Against this background, the talk proposes that a challenge for language revitalisation of community languages in many African contexts is to connect the various agents involved in the process, and the different resources they can draw on. In particular with respect to the domain of digital space and new media, the talk will highlight the work of digital language repositories and how these can be harnessed better by communities and activists, thereby combining the strengths of institution, community, and crowd-driven language agency.
Lutz Marten is Professor of General and African Linguistics and Dean of the Faculty of Languages and Cultures at the School of Oriental and African Studies (SOAS), University of London. His research focuses on the description and analysis of structural, social and functional aspects of language, with a specific focus on African languages. His current work includes theoretically informed linguistic analysis (morphosyntax, semantics, pragmatics) as well as language description, comparative and historical linguistics (especially Bantu languages), language contact and questions of language and identity. He has conducted fieldwork in East, Central, and Southern Africa, working on Bemba, Herero, Luguru, siSwati and Swahili and is currently directing a Leverhulme-funded research project on morphosyntactic variation in Bantu. He is the founding chair of the International Conference on Bantu Linguistics, and was the editor of the Journal of African Cultural Studies from 2007 to 2009. In 2014 he was an AW Mellon Research Follow at the Centre for African Language Diversity, University of Cape Town.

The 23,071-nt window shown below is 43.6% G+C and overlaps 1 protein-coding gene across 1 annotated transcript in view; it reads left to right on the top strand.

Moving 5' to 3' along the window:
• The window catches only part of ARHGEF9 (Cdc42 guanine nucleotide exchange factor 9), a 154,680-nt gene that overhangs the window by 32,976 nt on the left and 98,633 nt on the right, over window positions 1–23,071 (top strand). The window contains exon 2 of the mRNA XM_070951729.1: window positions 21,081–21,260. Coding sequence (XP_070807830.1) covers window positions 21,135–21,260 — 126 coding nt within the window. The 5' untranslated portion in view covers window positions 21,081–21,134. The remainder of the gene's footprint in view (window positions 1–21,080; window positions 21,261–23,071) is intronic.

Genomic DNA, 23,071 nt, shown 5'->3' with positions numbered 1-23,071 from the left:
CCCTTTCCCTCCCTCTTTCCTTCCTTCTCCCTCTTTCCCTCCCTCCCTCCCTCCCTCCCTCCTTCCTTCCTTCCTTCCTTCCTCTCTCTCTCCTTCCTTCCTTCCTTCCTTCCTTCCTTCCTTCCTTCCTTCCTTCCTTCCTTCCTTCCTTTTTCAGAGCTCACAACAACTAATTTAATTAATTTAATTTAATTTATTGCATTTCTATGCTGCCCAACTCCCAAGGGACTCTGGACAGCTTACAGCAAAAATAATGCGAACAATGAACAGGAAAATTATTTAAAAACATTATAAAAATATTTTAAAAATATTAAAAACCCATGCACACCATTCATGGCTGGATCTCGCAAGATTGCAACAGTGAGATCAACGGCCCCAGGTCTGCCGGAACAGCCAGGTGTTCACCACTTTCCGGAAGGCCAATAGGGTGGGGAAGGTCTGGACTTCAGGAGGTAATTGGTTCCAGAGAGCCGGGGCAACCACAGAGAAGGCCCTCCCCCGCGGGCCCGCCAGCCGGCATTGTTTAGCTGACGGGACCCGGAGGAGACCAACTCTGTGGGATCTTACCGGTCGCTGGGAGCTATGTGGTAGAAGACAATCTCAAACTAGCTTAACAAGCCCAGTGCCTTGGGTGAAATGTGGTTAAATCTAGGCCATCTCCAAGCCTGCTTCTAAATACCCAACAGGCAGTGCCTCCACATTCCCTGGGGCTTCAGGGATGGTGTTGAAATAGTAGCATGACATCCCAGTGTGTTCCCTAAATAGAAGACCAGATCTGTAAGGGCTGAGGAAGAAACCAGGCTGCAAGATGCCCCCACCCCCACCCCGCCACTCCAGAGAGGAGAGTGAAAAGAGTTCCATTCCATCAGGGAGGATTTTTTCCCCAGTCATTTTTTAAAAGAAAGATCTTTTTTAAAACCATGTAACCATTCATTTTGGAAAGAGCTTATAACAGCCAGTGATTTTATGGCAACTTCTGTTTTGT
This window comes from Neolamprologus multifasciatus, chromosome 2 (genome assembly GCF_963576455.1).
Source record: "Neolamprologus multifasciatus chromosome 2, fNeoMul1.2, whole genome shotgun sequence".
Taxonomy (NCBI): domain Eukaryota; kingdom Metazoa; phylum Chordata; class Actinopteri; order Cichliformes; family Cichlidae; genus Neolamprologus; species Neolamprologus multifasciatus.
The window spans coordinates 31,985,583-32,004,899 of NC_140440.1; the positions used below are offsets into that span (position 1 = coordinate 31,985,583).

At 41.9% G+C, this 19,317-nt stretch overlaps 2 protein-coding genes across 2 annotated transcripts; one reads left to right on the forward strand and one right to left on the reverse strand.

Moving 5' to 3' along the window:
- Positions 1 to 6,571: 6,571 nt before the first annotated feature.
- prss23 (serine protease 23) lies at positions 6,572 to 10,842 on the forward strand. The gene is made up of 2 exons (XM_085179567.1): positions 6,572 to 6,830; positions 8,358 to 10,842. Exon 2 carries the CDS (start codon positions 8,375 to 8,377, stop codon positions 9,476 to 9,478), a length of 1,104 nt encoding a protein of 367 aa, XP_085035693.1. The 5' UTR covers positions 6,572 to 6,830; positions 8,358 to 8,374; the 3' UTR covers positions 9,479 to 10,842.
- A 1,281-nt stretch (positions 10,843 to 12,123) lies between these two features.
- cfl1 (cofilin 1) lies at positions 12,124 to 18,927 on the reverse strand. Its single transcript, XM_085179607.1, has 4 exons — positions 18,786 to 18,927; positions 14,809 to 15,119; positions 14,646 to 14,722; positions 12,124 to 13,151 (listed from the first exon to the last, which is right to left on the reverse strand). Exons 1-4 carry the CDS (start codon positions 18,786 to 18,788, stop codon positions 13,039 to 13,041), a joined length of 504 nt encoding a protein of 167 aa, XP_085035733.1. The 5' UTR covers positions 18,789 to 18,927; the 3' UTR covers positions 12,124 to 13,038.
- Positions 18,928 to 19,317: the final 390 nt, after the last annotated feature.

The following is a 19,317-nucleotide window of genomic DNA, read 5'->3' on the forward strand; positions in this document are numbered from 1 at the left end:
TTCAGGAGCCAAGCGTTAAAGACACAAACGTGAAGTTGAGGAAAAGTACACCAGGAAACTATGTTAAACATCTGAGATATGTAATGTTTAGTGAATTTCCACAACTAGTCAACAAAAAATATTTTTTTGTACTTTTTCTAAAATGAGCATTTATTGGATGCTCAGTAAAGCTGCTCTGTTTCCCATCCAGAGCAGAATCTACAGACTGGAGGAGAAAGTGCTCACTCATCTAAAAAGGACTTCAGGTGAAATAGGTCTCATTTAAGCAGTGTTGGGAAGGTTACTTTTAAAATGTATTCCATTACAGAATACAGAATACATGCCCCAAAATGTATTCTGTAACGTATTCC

Dr Jonathan Morris, Cardiff University
New Media and Welsh-language Socialisation among Young People